Broken worriers, brave warriors: Slaying the dragon of suffering


Our eldest son, Cameron, was born blind

I had seen the dragon of suffering at a distance. Smelt the smoke when it spat fire on other people’s lives. But the first time it breathed ugly in my face was when our eldest son, Cameron, was born blind.

When I look back on the days and weeks following Cam’s diagnosis, they flash silent and disconnected like a slow-motion movie scene. People caught in an explosion. Screams but no soundtrack. Bodies smashed against glass. A shattering catching light.

My husband’s father-heart broke. (And he would have punched anyone who told him, ‘Jesus wants you for a sunbeam.’)

I was numb with fear.

We would have ripped out our own eyes if it would have made a difference to Cam. We couldn’t understand why God, who loves our son even more than we do, wouldn’t heal him. Our sweet tiny boy had done nothing to deserve this. Frankly, neither had we.

The prognosis was devastating. Cam endured batteries of blood tests, sonars and examinations under general anaesthetic. Each specialist had a different theory about the cause of the dense bilateral congenital cataracts and microphthalmia. Nothing was conclusive.

I had enjoyed a normal pregnancy and we had no reason – genetic or other – to expect a child with a physical disability.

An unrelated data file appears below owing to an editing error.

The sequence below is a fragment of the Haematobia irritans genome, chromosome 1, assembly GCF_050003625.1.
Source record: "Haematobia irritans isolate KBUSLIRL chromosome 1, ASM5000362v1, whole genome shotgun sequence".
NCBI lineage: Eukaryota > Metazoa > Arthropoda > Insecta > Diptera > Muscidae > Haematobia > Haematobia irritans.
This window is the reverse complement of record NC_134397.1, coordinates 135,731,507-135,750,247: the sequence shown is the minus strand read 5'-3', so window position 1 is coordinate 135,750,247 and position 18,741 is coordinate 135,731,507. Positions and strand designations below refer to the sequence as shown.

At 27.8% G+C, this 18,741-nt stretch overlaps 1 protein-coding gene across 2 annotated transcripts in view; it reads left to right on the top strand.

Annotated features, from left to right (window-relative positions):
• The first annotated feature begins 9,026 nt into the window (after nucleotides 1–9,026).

The dragon had stalked us.

Swift ambush.

And suddenly, we were in the fray.

I felt shocked and unprepared. But when I looked down I saw that I was holding weapons. I hadn’t noticed them because up to then I hadn’t really needed them. Yet out of habit or instinct, I had kept them kind of polished. More-or-less sharp. God hadn’t thrust me clumsy into combat with brand new equipment. Quietly and consistently – for years – he’d been supplying the weapons I would need to survive this battle.

The weapons were all made of truth. But truth was more than my defence. It was also my doctor.

Because when this dragon’s claws ripped open my heart, I had to find the courage to get truth salve into the bleeding mess of raw flesh no matter how much it hurt. Without truth, infection would fester.

As a student, I read and re-read Jerry Bridges’ Trusting God. It cemented my belief that God is perfect in power, wisdom and love. Which was hard to believe when we faced the trauma of Cam’s condition. But because I had lived so long by this truth, it was my default. I knew somehow, still, that my God was almighty, all knowing, all loving. He wasn’t cruel or capricious or too busy attending to the universe – back turned on me for nine months while my baby boy grew. It couldn’t be so – no matter how much the dragon roared that God didn’t love us, that he was punishing us, that it was my fault, or that this was just a random act of the universe. I kept up the mantra in my head: perfect in power, perfect in wisdom, perfect in love.

So when debates raged around us in whispers – did a loving God allow this or did a sovereign God ordain it? – I didn’t need the answer.